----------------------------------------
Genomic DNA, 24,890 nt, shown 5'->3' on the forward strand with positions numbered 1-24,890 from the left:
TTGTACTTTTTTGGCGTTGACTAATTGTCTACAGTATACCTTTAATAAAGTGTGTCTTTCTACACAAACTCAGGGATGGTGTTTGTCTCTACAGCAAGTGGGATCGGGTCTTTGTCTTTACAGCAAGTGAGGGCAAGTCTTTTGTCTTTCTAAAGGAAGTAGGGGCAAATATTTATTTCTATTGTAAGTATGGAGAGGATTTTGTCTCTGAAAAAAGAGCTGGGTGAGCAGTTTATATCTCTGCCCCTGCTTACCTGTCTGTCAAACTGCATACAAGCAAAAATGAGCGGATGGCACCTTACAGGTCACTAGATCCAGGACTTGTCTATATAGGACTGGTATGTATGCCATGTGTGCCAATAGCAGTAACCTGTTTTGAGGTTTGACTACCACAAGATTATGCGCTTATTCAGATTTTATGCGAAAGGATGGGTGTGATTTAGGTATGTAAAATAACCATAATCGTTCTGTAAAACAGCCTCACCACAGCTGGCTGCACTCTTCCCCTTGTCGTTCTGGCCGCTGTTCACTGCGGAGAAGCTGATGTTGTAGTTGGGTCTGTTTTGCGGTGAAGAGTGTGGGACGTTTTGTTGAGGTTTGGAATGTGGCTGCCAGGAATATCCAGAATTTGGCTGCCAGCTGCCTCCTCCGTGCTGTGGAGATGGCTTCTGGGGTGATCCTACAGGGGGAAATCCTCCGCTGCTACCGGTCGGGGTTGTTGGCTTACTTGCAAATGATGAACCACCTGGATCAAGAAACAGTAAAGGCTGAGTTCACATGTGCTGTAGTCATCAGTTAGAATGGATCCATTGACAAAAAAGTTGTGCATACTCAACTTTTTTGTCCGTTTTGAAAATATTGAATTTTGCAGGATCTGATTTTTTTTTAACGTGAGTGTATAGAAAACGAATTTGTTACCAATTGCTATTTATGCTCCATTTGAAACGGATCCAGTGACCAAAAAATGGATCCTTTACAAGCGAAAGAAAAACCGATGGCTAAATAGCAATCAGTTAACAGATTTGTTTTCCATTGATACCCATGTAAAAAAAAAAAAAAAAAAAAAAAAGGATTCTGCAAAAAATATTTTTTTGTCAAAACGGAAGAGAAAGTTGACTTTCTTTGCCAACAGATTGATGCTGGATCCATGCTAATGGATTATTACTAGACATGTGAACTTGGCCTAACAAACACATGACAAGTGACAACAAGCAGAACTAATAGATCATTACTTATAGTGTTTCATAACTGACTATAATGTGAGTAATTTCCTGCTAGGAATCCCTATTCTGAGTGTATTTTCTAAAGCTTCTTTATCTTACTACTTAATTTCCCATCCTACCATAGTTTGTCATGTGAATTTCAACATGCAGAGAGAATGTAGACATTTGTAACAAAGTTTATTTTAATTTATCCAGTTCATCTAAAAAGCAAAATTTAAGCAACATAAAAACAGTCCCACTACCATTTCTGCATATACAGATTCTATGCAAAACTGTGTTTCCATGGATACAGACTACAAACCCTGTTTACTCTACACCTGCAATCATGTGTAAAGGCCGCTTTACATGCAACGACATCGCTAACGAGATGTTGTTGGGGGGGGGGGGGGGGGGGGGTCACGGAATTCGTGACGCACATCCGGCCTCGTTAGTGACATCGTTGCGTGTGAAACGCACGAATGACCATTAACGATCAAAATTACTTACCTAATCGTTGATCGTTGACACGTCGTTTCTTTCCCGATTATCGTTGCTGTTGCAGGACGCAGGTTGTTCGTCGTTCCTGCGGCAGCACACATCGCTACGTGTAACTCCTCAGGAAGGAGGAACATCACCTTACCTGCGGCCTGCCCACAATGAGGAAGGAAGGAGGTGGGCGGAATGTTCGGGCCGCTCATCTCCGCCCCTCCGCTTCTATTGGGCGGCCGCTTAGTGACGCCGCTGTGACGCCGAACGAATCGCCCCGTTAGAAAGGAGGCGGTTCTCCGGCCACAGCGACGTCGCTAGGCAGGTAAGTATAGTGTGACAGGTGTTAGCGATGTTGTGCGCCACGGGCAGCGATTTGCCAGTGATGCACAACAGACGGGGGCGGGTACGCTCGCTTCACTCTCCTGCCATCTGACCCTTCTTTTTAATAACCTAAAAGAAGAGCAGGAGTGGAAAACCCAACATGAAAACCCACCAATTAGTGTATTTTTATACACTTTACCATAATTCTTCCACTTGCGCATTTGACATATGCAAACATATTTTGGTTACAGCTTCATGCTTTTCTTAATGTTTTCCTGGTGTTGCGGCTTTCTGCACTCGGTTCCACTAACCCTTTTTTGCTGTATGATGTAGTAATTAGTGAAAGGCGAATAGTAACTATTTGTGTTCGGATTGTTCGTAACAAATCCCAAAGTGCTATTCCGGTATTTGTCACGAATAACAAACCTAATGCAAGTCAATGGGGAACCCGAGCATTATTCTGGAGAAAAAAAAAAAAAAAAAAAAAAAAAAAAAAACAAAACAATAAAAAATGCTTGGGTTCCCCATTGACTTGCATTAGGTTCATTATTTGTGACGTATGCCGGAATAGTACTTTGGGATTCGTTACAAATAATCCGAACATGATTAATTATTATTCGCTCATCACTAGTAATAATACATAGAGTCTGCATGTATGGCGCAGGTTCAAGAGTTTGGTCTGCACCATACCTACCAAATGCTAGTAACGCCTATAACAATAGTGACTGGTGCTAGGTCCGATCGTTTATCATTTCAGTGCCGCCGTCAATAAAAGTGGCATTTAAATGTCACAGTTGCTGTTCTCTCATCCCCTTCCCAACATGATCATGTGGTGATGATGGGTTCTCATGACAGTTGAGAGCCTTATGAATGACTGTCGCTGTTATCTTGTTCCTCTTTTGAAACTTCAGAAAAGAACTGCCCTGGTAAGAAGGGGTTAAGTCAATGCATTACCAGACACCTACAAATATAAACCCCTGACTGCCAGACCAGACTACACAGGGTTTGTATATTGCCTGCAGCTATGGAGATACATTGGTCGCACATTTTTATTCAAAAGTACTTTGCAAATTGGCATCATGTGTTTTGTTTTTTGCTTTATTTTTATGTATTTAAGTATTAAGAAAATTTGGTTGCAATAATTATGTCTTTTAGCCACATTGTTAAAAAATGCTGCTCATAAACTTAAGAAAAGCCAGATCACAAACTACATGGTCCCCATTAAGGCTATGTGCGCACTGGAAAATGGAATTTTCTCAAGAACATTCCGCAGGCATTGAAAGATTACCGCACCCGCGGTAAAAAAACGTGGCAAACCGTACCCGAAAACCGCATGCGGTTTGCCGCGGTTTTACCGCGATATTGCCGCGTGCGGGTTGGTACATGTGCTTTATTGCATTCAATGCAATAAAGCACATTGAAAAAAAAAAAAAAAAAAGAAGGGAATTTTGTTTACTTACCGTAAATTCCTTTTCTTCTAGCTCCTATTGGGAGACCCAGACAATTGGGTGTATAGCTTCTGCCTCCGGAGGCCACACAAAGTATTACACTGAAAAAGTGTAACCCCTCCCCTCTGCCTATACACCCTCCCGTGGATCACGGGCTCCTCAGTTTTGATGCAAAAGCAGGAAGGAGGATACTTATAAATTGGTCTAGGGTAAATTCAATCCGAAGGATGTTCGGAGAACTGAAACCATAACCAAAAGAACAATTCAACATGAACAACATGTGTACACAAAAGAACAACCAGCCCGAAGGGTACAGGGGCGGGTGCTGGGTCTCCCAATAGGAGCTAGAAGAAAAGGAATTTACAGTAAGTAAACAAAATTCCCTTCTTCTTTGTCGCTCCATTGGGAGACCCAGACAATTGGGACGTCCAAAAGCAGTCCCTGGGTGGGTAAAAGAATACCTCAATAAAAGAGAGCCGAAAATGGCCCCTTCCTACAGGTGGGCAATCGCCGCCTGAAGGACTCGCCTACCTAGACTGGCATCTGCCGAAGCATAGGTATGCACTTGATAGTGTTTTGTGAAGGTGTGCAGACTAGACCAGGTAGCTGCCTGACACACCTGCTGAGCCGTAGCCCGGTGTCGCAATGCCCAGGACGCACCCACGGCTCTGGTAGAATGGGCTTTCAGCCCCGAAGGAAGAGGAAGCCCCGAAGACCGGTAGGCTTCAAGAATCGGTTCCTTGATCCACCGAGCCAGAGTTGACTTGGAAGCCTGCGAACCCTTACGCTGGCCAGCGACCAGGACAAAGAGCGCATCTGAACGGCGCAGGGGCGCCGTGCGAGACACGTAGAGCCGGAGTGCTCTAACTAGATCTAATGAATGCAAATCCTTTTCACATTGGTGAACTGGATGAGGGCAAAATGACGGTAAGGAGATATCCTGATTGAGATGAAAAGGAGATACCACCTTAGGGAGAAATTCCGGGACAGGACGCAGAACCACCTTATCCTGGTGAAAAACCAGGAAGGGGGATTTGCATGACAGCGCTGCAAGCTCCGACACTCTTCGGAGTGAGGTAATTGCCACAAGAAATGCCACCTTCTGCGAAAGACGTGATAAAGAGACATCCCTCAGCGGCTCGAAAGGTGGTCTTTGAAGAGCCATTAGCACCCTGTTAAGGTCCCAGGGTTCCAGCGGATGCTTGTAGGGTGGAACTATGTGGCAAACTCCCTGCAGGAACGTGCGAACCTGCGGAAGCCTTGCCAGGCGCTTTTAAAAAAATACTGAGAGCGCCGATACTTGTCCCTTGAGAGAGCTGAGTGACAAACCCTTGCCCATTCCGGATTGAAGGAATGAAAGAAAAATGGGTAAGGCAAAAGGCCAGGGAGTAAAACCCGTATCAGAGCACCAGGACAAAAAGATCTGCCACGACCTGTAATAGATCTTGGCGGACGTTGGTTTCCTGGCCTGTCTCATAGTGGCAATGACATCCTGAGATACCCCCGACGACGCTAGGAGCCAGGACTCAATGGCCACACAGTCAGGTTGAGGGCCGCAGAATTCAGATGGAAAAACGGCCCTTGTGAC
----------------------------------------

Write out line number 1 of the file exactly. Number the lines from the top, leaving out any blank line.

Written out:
Genomic DNA, 24,890 nt, shown 5'->3' on the forward strand with positions numbered 1-24,890 from the left: